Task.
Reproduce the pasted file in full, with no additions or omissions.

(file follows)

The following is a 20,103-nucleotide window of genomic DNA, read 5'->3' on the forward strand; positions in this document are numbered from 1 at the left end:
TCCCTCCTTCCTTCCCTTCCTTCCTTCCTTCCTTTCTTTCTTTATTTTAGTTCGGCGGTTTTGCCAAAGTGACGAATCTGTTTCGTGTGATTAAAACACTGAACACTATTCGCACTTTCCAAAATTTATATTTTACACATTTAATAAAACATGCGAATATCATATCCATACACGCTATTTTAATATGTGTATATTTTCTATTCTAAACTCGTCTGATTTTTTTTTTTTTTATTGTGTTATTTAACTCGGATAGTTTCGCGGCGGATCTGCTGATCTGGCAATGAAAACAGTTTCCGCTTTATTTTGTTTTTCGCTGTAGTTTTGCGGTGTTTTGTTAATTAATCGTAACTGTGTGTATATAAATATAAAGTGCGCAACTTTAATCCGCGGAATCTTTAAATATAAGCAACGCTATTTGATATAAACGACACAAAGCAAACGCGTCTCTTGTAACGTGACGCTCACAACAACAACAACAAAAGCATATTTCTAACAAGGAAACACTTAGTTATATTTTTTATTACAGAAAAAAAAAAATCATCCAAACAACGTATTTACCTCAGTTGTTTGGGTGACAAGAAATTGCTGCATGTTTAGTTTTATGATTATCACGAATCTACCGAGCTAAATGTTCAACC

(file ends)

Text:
The following is a 20,103-nucleotide window of genomic DNA, read 5'->3' on the forward strand; positions in this document are numbered from 1 at the left end:
TCCCTCCTTCCTTCCCTTCCTTCCTTCCTTCCTTTCTTTCTTTATTTTAGTTCGGCGGTTTTGCCAAAGTGACGAATCTGTTTCGTGTGATTAAAACACTGAACACTATTCGCACTTTCCAAAATTTATATTTTACACATTTAATAAAACATGCGAATATCATATCCATACACGCTATTTTAATATGTGTATATTTTCTATTCTAAACTCGTCTGATTTTTTTTTTTTTTATTGTGTTATTTAACTCGGATAGTTTCGCGGCGGATCTGCTGATCTGGCAATGAAAACAGTTTCCGCTTTATTTTGTTTTTCGCTGTAGTTTTGCGGTGTTTTGTTAATTAATCGTAACTGTGTGTATATAAATATAAAGTGCGCAACTTTAATCCGCGGAATCTTTAAATATAAGCAACGCTATTTGATATAAACGACACAAAGCAAACGCGTCTCTTGTAACGTGACGCTCACAACAACAACAACAAAAGCATATTTCTAACAAGGAAACACTTAGTTATATTTTTTATTACAGAAAAAAAAAAATCATCCAAACAACGTATTTACCTCAGTTGTTTGGGTGACAAGAAATTGCTGCATGTTTAGTTTTATGATTATCACGAATCTACCGAGCTAAATGTTCAACC